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Issue No.08 - August (1997 vol.30)
pp: 29-36
ABSTRACT
<p>Reengineering large and complex software systems is often very costly. Reflexion models let software engineers begin with a structural high-level model that they can selectively refine to rapidly gain task-specific knowledge about the source code. </p> <p>In this article we give an overview of our technique and then relate how a Microsoft engineer used it to aid an experimental reengineering of Excel-a product that comprises about 1.2 million lines of C code. </p> <p>Our technique begins with a high-level model, which users define on the basis of a desired software engineering task. Thus, the next steps in our technique are to extract a model of the source, define a map, and, through a set of computation tools, compare the two models. This lets software engineers effectively validate their high-level reasoning with information from the source code. </p> <p>To satisfy the need for a quick and inexpensive method, we made the technique "lightweight" and iterative. The user can easily and rapidly access the structural information of interest and can balance the cost of refinement with the potential benefits of a more complete and accurate model. The engineer in our case study-a developer with 10-plus years at Microsoft-specified and computed an initial reflexion model of Excel in a day and then spent four weeks iteratively refining it. He estimated that gaining the same degree of familiarity with the Excel source code might have taken up to two years with other available approaches. </p> <p>The experimental reengineering case study shows that our technique has practical application. First, the engineer chose to use the technique even when facing extreme pressure. Second, he continued to use the technique beyond the original time (one month) to refine additional parts of the reflexion model for Excel and to compute reflexion models for successive Excel versions. Finally, the engineer stated that the slowdowns he did encounter while performing the experimental reengineering were often due to a lack of up-front understanding. Had the reflexion model technique been used more during planning, he felt that he might have understood the product better to begin with. </p> <p>We believe our technique was successful in large part because it uses approximation. This ensures a smooth feedback from the time invested in applying the technique to the results. The more time the Microsoft engineer spent refining the map, the more information he derived. Although this curve is not completely smooth, the engineer was able to gauge the accuracy of the results and use that information to manage the time and effort invested in using the technique. </p>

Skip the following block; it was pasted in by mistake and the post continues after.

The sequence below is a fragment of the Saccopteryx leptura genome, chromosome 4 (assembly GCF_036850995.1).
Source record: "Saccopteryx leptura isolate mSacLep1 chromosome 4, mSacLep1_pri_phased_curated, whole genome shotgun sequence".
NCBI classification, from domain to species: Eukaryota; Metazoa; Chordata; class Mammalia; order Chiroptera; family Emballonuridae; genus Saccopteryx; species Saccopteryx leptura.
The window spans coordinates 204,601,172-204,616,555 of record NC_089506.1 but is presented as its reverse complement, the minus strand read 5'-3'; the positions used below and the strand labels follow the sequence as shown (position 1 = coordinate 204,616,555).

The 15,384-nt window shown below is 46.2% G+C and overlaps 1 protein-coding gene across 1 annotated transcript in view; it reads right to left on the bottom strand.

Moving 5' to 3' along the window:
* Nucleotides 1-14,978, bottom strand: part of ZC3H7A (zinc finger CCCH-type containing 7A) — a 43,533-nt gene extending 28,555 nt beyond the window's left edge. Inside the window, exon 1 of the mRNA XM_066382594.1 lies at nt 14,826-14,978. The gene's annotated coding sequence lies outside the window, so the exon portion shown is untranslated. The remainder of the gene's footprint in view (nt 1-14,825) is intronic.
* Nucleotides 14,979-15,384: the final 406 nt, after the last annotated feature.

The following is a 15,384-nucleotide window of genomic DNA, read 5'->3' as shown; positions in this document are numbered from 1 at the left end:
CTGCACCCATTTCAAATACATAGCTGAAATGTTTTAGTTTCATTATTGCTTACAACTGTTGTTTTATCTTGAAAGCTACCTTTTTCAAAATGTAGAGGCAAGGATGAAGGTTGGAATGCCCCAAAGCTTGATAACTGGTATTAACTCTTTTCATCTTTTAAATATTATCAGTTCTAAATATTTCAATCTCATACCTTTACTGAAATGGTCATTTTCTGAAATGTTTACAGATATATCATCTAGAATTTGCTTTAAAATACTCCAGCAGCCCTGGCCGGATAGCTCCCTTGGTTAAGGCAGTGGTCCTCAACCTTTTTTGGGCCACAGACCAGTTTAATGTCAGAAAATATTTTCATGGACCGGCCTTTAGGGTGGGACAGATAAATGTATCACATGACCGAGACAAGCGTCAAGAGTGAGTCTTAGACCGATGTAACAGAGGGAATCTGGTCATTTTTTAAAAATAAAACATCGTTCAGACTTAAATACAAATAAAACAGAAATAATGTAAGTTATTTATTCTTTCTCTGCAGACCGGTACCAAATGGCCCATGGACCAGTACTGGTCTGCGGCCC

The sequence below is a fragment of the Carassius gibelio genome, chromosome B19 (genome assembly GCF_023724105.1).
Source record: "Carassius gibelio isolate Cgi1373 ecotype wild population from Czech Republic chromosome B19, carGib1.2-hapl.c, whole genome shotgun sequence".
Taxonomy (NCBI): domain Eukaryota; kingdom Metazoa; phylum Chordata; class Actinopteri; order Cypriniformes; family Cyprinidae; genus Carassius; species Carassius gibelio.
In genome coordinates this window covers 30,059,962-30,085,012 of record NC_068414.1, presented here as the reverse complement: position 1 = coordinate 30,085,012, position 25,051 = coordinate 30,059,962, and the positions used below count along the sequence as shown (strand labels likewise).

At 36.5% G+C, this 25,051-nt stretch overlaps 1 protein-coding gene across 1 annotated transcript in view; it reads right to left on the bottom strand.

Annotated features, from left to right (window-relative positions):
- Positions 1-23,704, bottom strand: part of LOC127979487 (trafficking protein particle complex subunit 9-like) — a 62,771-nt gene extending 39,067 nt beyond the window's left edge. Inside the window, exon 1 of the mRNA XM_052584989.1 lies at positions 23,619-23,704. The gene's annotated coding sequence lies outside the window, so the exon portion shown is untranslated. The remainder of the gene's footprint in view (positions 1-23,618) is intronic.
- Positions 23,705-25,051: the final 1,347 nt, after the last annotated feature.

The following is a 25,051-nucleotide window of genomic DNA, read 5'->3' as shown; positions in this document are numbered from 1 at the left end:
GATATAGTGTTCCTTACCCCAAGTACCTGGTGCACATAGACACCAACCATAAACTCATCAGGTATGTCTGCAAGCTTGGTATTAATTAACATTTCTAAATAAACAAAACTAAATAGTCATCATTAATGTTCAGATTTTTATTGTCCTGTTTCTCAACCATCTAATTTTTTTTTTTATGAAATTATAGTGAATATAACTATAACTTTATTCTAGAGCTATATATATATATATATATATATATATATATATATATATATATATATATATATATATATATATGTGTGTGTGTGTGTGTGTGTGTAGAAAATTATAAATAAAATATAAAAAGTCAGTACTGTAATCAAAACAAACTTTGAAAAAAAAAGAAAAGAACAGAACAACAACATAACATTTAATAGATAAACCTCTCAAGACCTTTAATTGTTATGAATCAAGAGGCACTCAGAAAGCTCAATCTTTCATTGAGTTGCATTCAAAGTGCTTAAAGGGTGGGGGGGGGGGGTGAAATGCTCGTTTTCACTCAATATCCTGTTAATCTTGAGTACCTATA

CITATION
Gail C. Murphy, David Notkin, "Reengineering with Reflexion Models: A Case Study", Computer, vol.30, no. 8, pp. 29-36, August 1997, doi:10.1109/2.607045
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